Drugs that cause a temporary loss of feeling in one part of the body. The patient remains awake but has no feeling in the part of the body treated with the anesthetic.

local cancer

An invasive malignant cancer confined entirely to the organ where the cancer began.

localized

Restricted to the site of origin, without evidence of spread.

lymphatic fluid (lim-FAT-ik)

The clear fluid that travels through the lymphatic system and carries cells that help fight infections and other diseases. Also called lymph.

lymphatic system

The tissues and organs that produce, store, and carry white blood cells that fight infections and other diseases. This system includes the bone marrow, spleen, thymus, lymph nodes, and lymphatic vessels (a network of thin tubes that carry lymph and white blood cells). Lymphatic vessels branch, like blood vessels, into all the tissues of the body.

lymph node (limf)

Each lymph node is a rounded mass of lymphatic tissue surrounded by a capsule of connective tissue. Lymph nodes filter lymphatic fluid), and they store lymphocytes (white blood cells). They are located along lymphatic vessels. Also called a lymph gland.

malignancy (muh-LIG-nun-see)

A cancerous tumor that can invade and destroy nearby tissue and spread to other parts of the body.

malignant (muh-LIG-nunt)

Cancerous.

median survival time

The time from either diagnosis or treatment at which half of the patients with a given disease are found to be, or expected to be, still alive. In a clinical trial, median survival time is one way to measure how effective a treatment is.

mediastinal pleura (mee-dee-uh-STY-nuhl PLOO-ruh)

The thin membrane that lines the chest cavity in the area between the lungs.

medical oncologist (MEH-dih-kul on-KOL-uh-jist)

A doctor who specializes in diagnosing and treating cancer using chemotherapy, hormonal therapy, and biological therapy. A medical oncologist often is the main health care provider for someone who has cancer. A medical oncologist also gives supportive care and may coordinate treatment given by other specialists.

modality (MOH-dah-lih-tee)

A method of treatment. Surgery, chemotherapy and radiation are examples of treatment modalities used to fight mesothelioma cancer.

MRI (magnetic resonance imaging) (mag-NET-ik REH-zuh-nunce IM-uh-jing)

A procedure in which radio waves and a powerful magnet linked to a computer are used to create detailed pictures of areas inside the body. These pictures can show the difference between normal and diseased tissue. Also called nuclear magnetic resonance imaging.

National Center for Complementary and Alternative Medicine (NCCAM)

A federal agency that uses science to explore complementary and alternative medicine practices, trains researchers, and provides authoritative information about the effectiveness of these practices to professionals and the public. NCCAM awards grants for research projects, training, and career development in complementary and alternative therapies; sponsors conferences, educational programs, and exhibits; studies ways to use proven complementary and alternative practices along with conventional medical practice; and supports adding the study of proven practices to medical, dental, and nursing school programs. NCCAM is part of the National Institutes of Health.

National Institutes of Health (NIH)

The National Institutes of Health, a federal agency and the focal point of biomedical research in the United States, conducts research in its own laboratories; supports the research of non-federal scientists in universities, medical schools, hospitals, and research institutions throughout the country and abroad; helps in the training of research investigators; and fosters communication of medical information. You can access the NIH Web site at www.nih.gov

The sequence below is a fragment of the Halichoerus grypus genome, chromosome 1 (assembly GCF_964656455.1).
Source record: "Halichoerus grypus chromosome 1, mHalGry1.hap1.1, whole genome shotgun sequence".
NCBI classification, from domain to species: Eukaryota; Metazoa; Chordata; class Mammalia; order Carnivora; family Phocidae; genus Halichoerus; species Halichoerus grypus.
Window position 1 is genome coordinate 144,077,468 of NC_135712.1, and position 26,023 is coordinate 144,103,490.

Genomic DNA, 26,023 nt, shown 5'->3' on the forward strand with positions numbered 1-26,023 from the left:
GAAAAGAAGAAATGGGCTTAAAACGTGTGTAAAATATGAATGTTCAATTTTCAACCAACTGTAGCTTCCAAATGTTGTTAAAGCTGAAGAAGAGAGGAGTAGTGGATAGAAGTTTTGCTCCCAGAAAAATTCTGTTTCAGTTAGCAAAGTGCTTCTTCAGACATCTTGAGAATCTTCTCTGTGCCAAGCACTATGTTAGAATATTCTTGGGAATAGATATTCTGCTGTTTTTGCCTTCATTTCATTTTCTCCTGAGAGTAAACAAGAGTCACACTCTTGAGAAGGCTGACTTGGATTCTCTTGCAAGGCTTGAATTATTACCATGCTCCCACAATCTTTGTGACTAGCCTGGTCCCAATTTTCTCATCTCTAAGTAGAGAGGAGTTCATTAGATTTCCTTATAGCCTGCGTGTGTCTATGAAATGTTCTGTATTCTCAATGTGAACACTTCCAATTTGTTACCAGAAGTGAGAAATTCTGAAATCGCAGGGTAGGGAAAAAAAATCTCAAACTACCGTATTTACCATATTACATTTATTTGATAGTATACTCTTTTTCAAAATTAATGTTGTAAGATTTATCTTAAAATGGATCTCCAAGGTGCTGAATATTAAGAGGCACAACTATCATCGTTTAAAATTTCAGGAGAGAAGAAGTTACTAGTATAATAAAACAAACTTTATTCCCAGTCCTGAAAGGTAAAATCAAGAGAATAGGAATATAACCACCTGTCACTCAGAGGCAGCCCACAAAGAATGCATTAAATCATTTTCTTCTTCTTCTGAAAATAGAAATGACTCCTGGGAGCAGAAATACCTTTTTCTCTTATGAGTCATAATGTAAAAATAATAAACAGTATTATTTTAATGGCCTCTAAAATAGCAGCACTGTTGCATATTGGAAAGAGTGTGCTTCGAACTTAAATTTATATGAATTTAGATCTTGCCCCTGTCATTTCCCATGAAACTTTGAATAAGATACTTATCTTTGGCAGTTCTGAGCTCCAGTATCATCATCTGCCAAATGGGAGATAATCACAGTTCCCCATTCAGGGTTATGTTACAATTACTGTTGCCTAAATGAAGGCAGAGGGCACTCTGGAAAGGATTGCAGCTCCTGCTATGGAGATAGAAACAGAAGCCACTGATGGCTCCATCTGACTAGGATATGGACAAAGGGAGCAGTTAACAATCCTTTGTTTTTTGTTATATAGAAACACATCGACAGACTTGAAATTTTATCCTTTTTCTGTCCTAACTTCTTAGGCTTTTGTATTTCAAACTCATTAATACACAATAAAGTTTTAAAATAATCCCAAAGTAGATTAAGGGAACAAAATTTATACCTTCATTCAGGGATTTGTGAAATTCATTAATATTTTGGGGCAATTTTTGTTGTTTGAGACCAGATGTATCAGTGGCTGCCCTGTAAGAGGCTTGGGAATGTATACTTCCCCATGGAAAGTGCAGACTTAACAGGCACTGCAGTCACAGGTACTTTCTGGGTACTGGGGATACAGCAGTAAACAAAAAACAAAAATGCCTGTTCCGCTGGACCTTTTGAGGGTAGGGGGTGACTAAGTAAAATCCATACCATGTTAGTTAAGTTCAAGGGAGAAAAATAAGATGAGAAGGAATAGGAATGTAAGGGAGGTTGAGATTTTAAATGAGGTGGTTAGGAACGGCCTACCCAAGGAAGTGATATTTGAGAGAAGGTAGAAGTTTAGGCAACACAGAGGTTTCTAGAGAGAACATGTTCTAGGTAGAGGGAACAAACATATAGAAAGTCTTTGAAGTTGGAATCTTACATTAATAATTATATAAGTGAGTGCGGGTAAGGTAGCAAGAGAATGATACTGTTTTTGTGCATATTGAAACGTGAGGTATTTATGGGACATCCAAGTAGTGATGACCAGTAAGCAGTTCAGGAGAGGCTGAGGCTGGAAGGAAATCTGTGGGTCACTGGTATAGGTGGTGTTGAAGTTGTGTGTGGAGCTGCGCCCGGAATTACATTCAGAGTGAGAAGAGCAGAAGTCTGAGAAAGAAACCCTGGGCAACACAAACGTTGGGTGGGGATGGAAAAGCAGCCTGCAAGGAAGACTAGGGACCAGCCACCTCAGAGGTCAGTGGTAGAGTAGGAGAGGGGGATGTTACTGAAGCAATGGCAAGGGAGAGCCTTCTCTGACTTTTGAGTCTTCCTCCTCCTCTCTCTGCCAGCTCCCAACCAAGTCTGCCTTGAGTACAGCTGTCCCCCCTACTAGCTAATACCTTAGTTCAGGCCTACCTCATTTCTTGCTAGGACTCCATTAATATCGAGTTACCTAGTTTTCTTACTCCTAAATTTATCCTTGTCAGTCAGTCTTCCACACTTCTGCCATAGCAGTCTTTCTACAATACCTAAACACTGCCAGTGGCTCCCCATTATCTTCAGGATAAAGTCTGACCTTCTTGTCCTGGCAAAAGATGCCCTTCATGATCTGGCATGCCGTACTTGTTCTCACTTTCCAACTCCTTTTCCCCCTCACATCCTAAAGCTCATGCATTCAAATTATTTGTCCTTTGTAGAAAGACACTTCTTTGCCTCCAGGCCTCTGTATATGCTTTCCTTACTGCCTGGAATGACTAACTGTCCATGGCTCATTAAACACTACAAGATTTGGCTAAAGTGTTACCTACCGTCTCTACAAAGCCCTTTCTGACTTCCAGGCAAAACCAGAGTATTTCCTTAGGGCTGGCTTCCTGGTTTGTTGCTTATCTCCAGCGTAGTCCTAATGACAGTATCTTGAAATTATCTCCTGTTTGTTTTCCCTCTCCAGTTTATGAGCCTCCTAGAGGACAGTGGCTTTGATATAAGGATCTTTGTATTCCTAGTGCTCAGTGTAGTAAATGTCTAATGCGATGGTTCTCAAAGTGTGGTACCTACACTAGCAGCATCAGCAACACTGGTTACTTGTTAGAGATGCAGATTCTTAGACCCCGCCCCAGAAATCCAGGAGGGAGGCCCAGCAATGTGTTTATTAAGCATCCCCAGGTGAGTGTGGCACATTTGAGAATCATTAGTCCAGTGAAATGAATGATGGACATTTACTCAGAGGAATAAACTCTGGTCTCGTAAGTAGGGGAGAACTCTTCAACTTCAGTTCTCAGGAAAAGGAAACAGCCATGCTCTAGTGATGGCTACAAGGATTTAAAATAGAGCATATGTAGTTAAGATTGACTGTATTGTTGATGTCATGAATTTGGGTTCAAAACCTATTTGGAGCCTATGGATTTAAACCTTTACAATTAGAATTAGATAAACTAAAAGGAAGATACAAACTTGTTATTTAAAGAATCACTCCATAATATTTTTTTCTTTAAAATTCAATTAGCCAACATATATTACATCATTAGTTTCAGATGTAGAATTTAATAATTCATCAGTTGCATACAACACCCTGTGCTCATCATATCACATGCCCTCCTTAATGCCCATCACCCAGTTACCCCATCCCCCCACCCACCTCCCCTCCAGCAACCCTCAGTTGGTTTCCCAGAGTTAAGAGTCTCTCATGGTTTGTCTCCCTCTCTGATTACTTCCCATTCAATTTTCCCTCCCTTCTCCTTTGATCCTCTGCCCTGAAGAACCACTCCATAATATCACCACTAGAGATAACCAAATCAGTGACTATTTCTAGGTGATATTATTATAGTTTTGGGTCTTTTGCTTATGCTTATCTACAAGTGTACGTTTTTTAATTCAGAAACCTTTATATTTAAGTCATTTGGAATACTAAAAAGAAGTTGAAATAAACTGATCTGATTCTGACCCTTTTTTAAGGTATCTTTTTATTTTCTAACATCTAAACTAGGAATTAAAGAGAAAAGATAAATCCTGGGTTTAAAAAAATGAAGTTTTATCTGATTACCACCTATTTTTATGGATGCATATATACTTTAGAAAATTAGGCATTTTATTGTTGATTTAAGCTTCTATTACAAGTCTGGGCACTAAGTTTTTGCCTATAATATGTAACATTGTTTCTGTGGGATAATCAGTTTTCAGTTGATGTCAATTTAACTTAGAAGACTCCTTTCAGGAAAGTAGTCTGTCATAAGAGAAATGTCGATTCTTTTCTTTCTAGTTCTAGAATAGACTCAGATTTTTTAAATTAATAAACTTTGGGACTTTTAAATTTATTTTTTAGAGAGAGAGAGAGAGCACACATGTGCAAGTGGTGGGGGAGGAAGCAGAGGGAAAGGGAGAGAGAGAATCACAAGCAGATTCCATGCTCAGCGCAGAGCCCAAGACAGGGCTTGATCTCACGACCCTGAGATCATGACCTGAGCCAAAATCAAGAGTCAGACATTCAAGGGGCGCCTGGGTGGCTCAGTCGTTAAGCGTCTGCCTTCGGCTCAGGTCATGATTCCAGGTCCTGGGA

needle biopsy

The removal of tissue or fluid with a needle for examination under a microscope. Also called fine-needle aspiration.

neoadjuvant therapy (NEE-oh-AD-joo-vunt THAYR-uh-pee)

Treatment given before the primary treatment. An example of neoadjuvant therapy is chemotherapy given before surgery.

oncologist (on-KOL-uh-jist)

A doctor who specializes in treating cancer. Some oncologists specialize in a particular type of cancer treatment. For example, a radiation oncologist specializes in treating cancer with radiation.

oncology (on-KOL-uh-jee)

The study of cancer.

oncology nurse

A nurse who specializes in treating and caring for cancer patients.

oncology pharmacy specialist

A person who works with an oncologist to prepare anticancer drugs.

open biopsy

A procedure in which a surgical incision (cut) is made through the skin to expose and remove tissue. The biopsy tissue is examined under a microscope by a pathologist. A thoracotomy is an example of an open biospy.

osteopontin

A protein in the liquid part of the blood that is being investigated as a biomarker for asbestos.

palliative care/therapy (PAL-ee-yuh-tiv)

Care that seeks to improve the quality of life of patients who have a serious or life-threatening disease. The goal of palliative care is to prevent or treat the symptoms of the disease, side effects caused by treatment of the disease, and psychological, social, and spiritual issues related to the disease or its treatment. Also referred to as comfort care, supportive care or symptom management. Palliative cancer therapies are given together with other cancer treatments, from the time of diagnosis, through treatment, survivorship, recurrent or advanced disease, and at the end of life. Also called supportive care, comfort care, and symptom management.

paracentesis (PAIR-uh-sen-TEE-siss)

A procedure in which a thin needle or tube is put into the abdomen to remove fluid from the peritoneal cavity (the space within the abdomen that contains the intestines, the stomach, and the liver).

parietal pleura (PAIR-ee-uh-tul PLOO-ruh)

The membrane lining the chest.

pathologist (pah-THOL-uh-jist)

A doctor who identifies diseases by studying cells and tissues under a microscope.

pathology report